I’ve written about the satisfaction of bowl food at this time of year, but there’s another style of food that’s equally comforting in the winter: meatballs. After all, who doesn’t like a good meatball?
Meatballs come in all sizes -- small, large, patties -- with different types of protein (beef, pork, lamb, turkey, chicken, even fish), while variations effortlessly veer away from “meat” to other star ingredients, such as pulses, beans and grains. In other words, meatballs are versatile and universally pleasing to eat, appealing to most diets and preferences. They are also efficiently economical, a great way to stretch inexpensive ingredients, and they can be frozen or refrigerated for later use, which is ideal for an easy weeknight meal.
This soup recipe is a two-fer. It’s a steaming bowl of comforting soup packed with turkey meatballs floating in a nourishing chicken broth. The recipe takes inspiration from an Italian wedding soup, a classic Italian-American vegetable and meatball soup (and to be clear, the term “wedding” refers to the marriage of its ingredients, not the celebration of a romantic union). There are numerous iterations of an Italian wedding soup. The meatballs can be made of chicken, turkey, beef or pork, which mingle with diced aromatics, such as onion, carrot and celery. For extra substance, the soup sometimes includes pasta. In other words, how you make it is open to your interpretation, taste and the contents of your refrigerator.
In this recipe, I’ve omitted the pasta and amped up the flavor of the broth and meatballs with copious amounts of cheese. While Parmesan is a popular go-to, I find that the salty sharpness of pecorino Romano adds more oomph and flavor to the meatballs. A hunk of cheese rind is added to the broth (a humble and effective no-waste technique to build flavor and body), which accentuates a cheesy-umami richness in an otherwise simple soup.
Feel free to use this recipe as a template and make your own modifications depending on what you have on hand. For instance, if you have some post-Thanksgiving frozen turkey stock, use that for the base of the soup. Or switch out the ground turkey for ground chicken to make the meatballs. If you would like to add some pasta, try orzo or a small tubular pasta, such as ditalini -- and note that you may need to add more stock, since the pasta will absorb some as it cooks. If you don’t have homemade stock on hand, a good-quality store-bought chicken stock will easily stand in for a quick weeknight dinner.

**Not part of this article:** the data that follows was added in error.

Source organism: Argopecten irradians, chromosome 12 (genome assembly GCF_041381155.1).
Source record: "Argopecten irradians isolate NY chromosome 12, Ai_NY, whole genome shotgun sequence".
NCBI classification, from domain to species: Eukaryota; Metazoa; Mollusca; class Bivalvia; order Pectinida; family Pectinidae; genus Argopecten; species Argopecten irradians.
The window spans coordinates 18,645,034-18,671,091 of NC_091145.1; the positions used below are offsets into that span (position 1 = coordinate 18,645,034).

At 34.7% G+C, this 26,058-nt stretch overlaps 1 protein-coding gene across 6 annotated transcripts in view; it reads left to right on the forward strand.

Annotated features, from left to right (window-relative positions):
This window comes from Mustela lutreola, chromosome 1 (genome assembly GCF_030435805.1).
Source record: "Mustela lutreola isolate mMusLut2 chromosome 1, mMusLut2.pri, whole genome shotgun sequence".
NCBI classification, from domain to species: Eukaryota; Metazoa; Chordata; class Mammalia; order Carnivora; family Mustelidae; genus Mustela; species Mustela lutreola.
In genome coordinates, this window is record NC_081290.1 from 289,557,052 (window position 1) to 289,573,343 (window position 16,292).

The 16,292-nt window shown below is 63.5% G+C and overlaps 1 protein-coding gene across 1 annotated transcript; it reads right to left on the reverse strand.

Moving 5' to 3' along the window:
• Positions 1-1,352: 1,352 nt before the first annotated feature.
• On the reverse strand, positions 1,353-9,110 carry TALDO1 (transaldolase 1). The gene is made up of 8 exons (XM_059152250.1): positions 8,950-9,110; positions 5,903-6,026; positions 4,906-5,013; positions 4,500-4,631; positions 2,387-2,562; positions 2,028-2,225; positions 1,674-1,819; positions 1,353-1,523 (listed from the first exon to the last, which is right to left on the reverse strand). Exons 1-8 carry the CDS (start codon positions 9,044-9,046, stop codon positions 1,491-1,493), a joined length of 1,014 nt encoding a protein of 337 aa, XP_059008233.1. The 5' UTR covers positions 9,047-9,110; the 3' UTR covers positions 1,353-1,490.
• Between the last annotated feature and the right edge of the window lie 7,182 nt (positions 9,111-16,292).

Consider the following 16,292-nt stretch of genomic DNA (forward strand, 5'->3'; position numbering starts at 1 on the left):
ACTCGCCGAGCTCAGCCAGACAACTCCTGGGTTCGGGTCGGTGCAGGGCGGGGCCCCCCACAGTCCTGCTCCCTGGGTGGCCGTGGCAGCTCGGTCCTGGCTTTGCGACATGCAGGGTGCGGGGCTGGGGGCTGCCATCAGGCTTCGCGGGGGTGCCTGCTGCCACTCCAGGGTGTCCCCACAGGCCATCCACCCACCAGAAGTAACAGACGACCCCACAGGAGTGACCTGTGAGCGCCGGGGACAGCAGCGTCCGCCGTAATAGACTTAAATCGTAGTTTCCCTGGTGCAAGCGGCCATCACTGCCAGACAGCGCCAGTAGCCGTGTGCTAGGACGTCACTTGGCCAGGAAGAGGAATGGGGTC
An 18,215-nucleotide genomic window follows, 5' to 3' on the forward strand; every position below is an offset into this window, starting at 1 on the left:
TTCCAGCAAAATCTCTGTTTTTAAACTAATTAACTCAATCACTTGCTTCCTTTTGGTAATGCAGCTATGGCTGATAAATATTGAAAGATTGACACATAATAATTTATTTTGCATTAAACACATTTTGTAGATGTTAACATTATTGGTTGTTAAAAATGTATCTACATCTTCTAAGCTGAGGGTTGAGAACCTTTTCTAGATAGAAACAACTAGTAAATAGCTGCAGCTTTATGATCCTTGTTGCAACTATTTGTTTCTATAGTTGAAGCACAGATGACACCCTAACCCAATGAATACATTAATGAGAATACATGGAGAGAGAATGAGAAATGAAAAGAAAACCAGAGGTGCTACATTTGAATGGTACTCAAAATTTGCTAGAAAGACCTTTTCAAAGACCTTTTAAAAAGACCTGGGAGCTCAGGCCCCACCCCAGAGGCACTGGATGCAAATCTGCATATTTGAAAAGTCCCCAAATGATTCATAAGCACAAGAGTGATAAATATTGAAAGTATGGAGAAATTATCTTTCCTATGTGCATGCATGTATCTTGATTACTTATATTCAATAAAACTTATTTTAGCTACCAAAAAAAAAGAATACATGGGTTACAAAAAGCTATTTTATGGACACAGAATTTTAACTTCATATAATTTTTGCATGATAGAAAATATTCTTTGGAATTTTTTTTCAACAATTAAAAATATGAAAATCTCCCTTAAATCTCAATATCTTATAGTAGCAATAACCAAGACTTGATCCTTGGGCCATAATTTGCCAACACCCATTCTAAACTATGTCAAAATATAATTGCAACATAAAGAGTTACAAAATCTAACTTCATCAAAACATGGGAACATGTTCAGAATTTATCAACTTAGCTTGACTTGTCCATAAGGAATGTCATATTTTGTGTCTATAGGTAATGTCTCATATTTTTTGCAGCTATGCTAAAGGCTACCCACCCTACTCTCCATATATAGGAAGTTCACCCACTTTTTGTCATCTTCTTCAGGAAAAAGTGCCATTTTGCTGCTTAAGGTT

Cheesy Turkey Meatball Soup
Active time: 45 minutes
Total time: 45 minutes, plus chilling time
Yield: Serves: 4 to 5, makes about 16 meatballs
1 pound ground turkey (or chicken)
1/3 cup panko breadcrumbs
1/4 cup packed finely grated pecorino Romano cheese
2 tablespoons chopped Italian parsley leaves
1 large garlic clove, minced
1/2 teaspoon kosher salt
1/2 teaspoon dried oregano
1/2 teaspoon freshly ground black pepper
1/4 teaspoon crushed red pepper flakes (optional)
1 medium onion, chopped
1 large carrot, sliced
1 celery stalk, diced
5 to 6 cups chicken stock
1 (2-inch) chunk Parmesan rind
1 bay leaf
1 teaspoon dried thyme
1/2 teaspoon freshly ground black pepper
2 cups spinach leaves or coarsely chopped kale leaves
Grated pecorino Romano or Parmesan cheese for sprinkling
Combine the meatball ingredients (excluding oil) in a bowl and mix to blend. Form into 1-inch meatballs, flatten slightly, and place on a plate. Refrigerate for 30 minutes.
Heat 1 tablespoon vegetable oil in a deep skillet or soup pot. Add the meatballs in one layer without overcrowding, in batches if necessary. Brown on both sides, turning when they release easily from the pan, about 6 minutes. Transfer to a plate lined with a paper towel. (They will finish cooking in the soup.)
Add 1 tablespoon oil to the pan. Add the onion, carrots, celery and a pinch of salt to the skillet and saute until the vegetables are bright and tender, 3 to 4 minutes, stirring up any brown bits. Add the stock, cheese, bay leaf, thyme, 1/2 teaspoon salt and the black pepper. Partially cover the pot and simmer over medium heat for about 15 minutes. Add the meatballs and continue to cook until the meatballs are fully cooked, 8 to 10 minutes more. Stir in the greens and cook until wilted, 1 to 2 minutes. Taste for seasoning and add more salt and pepper if desired. Ladle into bowls and serve with the cheese for sprinkling.
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